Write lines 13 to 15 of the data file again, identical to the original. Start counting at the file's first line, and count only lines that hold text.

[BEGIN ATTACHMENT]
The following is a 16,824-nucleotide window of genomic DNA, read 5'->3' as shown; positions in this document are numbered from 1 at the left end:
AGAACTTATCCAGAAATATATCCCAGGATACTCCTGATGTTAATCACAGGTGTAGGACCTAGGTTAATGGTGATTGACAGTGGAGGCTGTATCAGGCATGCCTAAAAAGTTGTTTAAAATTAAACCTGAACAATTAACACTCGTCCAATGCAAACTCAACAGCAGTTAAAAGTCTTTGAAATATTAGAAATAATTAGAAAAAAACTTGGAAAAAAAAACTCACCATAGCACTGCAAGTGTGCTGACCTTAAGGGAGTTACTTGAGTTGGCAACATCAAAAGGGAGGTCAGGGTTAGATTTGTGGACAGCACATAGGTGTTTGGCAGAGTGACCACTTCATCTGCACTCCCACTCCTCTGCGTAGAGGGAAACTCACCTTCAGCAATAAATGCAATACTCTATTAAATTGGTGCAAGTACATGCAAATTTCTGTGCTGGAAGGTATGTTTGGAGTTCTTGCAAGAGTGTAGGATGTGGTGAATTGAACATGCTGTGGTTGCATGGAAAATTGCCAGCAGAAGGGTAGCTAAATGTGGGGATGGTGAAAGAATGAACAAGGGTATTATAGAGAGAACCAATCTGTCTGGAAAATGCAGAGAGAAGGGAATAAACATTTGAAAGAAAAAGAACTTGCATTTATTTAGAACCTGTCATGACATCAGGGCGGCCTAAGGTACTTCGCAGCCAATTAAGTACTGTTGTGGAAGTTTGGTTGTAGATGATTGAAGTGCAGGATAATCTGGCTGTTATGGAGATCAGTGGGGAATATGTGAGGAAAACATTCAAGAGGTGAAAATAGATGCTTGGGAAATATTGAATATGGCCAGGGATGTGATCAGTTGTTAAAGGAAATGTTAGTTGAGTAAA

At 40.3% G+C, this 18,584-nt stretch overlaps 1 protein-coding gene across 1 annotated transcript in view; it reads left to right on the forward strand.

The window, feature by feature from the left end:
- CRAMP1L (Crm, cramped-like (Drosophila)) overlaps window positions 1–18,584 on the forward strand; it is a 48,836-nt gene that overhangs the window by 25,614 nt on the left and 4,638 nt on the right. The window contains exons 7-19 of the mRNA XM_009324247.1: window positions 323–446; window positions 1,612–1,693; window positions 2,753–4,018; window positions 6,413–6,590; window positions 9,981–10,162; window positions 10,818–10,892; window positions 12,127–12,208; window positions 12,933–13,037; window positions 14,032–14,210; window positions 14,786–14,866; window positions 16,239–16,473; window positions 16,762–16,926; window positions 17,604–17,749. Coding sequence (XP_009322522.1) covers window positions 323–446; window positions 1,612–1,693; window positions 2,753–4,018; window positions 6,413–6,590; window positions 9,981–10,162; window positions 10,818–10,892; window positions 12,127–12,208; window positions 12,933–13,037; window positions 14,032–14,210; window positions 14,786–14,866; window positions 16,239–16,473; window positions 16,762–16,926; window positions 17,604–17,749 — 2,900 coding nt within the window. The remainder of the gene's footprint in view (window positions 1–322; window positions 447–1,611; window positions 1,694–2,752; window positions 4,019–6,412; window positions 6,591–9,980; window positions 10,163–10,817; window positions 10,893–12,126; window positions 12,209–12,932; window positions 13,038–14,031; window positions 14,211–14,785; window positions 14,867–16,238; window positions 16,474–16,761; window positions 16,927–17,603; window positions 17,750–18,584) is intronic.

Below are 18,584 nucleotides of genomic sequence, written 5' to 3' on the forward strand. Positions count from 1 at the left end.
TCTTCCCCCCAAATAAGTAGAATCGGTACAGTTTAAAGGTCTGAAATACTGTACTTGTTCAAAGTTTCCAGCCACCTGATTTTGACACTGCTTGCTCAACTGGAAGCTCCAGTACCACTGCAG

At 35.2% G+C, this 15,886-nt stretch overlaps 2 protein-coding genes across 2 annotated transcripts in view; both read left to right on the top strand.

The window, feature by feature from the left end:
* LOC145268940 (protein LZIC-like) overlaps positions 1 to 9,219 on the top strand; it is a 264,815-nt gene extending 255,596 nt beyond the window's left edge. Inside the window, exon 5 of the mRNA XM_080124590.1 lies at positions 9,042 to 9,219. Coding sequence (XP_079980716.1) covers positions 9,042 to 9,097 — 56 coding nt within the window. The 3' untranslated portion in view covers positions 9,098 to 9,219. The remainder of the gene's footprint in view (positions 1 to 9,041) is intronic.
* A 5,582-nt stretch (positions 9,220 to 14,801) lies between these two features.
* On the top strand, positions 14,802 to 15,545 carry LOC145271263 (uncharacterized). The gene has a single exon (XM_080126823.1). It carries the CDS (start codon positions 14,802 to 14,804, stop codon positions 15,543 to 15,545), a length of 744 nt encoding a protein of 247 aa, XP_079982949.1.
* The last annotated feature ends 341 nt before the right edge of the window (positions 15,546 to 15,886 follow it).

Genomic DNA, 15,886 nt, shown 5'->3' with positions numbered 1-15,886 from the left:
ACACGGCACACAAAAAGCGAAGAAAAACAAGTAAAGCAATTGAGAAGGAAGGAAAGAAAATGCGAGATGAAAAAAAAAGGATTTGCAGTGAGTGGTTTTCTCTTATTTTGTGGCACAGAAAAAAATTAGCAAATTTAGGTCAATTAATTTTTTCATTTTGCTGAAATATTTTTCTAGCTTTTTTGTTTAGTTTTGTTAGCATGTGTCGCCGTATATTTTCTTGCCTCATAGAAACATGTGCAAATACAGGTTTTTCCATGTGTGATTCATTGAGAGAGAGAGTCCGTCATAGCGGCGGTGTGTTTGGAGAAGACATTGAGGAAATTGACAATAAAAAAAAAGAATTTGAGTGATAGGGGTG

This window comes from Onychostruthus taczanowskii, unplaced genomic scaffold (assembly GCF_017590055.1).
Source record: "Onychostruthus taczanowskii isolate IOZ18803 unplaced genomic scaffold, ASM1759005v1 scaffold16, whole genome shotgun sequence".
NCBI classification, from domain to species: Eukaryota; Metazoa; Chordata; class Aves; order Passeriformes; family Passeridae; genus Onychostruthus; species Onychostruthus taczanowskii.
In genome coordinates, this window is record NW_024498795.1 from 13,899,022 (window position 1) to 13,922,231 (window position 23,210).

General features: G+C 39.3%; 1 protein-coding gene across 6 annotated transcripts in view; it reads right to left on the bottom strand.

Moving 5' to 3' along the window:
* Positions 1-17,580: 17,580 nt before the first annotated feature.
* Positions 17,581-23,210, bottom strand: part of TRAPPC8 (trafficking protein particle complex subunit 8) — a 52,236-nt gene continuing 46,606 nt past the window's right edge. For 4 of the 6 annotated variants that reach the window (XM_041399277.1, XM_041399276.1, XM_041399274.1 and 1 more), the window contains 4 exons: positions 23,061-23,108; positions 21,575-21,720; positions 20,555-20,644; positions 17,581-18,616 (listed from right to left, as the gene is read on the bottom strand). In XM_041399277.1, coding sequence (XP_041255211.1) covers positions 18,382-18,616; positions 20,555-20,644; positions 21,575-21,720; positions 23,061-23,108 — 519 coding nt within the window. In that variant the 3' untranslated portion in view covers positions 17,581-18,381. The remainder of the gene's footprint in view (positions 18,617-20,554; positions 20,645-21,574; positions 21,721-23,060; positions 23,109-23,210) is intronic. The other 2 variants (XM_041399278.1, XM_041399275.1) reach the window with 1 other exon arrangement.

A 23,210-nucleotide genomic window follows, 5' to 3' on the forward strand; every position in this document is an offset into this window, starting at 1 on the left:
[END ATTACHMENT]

* The last annotated feature ends 341 nt before the right edge of the window (positions 15,546 to 15,886 follow it).

Genomic DNA, 15,886 nt, shown 5'->3' with positions numbered 1-15,886 from the left:
ACACGGCACACAAAAAGCGAAGAAAAACAAGTAAAGCAATTGAGAAGGAAGGAAAGAAAATGCGAGATGAAAAAAAAAGGATTTGCAGTGAGTGGTTTTCTCTTATTTTGTGGCACAGAAAAAAATTAGCAAATTTAGGTCAATTAATTTTTTCATTTTGCTGAAATATTTTTCTAGCTTTTTTGTTTAGTTTTGTTAGCATGTGTCGCCGTATATTTTCTTGCCTCATAGAAACATGTGCAAATACAGGTTTTTCCATGTGTGATTCATTGAGAGAGAGAGTCCGTCATAGCGGCGGTGTGTTTGGAGAAGACATTGAGGAAATTGACAATAAAAAAAAAGAATTTGAGTGATAGGGGTG